“(a) He has completed a resident course of professional instruction in approved medical schools equivalent to that required in this article for a physician and surgeon applicant.
“(b) Subsequent thereto, he has had issued to him a medical diploma.
“(c) He has been admitted or licensed to practice medicine and surgery in the country where the institution in which he has pursued his medical course of professional instruction, is located.
“(d) He has completed either the senior or fourth or final year in an approved medical school in the United States, or, in lieu of this, that he has served at least one year in residence in a hospital located in the United States and approved by the board for interneship.”
It is conceded by the parties that, in general, the subjects covered by the above section as a whole, are proper matters for legislative regulation under the police power. It is contended by the board that the license requirements of the section constitute a reasonable exercise of the police power. Petitioner argues that a requirement that he be admitted to practice medicine in Switzerland is unreasonable, arbitrary and discriminatory and therefore unconstitutional.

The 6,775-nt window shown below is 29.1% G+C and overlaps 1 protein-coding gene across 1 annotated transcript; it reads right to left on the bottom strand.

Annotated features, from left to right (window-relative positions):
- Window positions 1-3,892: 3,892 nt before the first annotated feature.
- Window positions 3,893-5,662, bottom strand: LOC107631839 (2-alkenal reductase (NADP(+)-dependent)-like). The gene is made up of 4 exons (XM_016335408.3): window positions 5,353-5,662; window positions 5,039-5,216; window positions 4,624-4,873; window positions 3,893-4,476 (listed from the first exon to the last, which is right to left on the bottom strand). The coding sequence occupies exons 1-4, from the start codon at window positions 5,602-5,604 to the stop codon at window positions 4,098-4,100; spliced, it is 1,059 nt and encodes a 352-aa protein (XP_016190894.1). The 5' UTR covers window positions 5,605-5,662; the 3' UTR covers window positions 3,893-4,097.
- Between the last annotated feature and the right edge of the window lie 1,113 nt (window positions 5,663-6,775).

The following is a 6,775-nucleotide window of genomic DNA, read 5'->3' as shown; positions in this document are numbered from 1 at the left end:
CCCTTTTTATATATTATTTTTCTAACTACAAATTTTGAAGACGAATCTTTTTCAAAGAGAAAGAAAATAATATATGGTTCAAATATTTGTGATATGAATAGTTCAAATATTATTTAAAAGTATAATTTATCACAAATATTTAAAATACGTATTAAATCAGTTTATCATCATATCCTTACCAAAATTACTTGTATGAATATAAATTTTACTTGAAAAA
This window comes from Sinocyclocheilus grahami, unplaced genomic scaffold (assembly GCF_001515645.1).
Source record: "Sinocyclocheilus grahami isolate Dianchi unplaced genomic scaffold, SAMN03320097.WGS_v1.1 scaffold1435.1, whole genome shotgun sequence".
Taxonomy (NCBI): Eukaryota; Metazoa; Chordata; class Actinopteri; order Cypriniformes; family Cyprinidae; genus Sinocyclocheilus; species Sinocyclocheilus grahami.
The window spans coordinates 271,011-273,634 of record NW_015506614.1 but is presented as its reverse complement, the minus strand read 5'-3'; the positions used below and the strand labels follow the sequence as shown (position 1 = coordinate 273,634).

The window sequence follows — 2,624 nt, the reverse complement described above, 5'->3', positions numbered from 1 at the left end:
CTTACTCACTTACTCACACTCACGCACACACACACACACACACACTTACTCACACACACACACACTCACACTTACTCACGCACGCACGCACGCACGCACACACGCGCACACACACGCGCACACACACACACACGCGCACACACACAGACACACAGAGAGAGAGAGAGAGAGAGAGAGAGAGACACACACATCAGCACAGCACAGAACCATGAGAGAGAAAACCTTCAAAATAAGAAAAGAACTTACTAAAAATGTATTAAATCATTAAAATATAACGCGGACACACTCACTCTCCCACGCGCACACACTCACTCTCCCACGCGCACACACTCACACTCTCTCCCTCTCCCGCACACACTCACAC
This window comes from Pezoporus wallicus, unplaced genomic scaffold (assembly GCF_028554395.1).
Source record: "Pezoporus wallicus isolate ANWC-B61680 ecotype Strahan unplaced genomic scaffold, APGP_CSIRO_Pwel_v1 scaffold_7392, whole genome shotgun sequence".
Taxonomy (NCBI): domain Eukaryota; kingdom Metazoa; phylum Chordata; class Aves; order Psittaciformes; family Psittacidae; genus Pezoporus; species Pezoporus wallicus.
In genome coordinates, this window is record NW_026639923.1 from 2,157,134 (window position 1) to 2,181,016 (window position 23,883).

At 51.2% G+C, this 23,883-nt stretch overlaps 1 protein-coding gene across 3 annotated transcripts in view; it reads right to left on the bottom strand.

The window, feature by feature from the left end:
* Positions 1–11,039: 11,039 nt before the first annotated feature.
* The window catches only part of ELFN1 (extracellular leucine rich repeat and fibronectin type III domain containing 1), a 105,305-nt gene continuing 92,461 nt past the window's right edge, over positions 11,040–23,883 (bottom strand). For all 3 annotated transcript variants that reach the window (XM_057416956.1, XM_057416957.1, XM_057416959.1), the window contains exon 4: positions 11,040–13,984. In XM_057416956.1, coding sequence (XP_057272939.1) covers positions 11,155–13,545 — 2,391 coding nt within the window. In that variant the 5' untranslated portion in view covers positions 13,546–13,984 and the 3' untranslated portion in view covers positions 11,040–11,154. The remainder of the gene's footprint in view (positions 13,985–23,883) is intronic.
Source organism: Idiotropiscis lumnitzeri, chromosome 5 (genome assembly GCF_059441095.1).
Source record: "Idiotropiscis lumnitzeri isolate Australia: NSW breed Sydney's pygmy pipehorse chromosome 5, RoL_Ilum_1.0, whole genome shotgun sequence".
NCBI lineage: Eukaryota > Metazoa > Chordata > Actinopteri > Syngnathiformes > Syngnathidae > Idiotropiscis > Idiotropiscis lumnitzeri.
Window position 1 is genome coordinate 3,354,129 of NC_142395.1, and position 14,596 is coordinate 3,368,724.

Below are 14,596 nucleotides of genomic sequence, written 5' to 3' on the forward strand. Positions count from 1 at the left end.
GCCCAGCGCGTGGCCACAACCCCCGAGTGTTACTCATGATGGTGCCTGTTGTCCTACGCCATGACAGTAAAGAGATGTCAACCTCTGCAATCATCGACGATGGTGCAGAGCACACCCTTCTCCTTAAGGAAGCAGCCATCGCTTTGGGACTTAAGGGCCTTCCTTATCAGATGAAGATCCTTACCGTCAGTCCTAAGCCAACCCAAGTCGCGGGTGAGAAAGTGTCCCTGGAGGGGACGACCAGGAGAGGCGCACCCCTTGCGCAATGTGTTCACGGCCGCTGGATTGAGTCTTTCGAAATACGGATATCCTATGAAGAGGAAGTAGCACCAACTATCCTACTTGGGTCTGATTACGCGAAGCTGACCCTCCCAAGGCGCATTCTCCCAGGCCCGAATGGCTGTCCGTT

It is the duty of the court in construing legislative enactments to adopt a construction if possible which will harmonize the enactments with the constitutional limitations upon the legislative power. Wines v. Garrison, 190 Cal. 650, 214 P. 56. 26 A.L.R. 1302. We must decide whether or not the legislative intended that the requirement of subdivision (c) of section 2193 is to be applied to both aliens and American citizens. In 1935, when the license requirement of subdivision (c) was first enacted, it was a matter of common knowledge, virtually authenticated as a historical fact, that American citizens were prohibited from practicing any profession in many foreign countries, particularly those of Europe. The record in the instant case affords evidence that American citizens cannot be admitted to practice medicine in Switzerland, Germany, France, Japan, Mexico, and some of the South American countries. If a strict construction of subdivision (c) should be adopted, the result would be absurd and unjust, for it would favor alien applicants over American applicants, the latter being unable to secure the required license in many foreign countries. It is unreasonable to assume that the legislature could have intended such an unjust result.
It may be assumed that the legislature was properly informed on the subject-matter concerning which it enacted the statute in question. Bearing in mind the fact that at the time the section in question was adopted American citizens were unable to obtain the required licenses in many foreign countries, it is reasonable to hold that subdivision (c) of section 2193 was intended to apply only to alien applicants. If the subdivision be construed in this way, it has a reasonable and just application and more fully accords with the intention of the legislature. The legislative intent will control a literal construction which leads to injustice and absurdity. “A statute may be construed contrary to its literal meaning when a literal construction would result in an absurdity or inconsistency.” Carpy v. Dowdell, 129 Cal. 244, 61 P. 1126, 1127.
I concur in the judgment: McCOMB, J.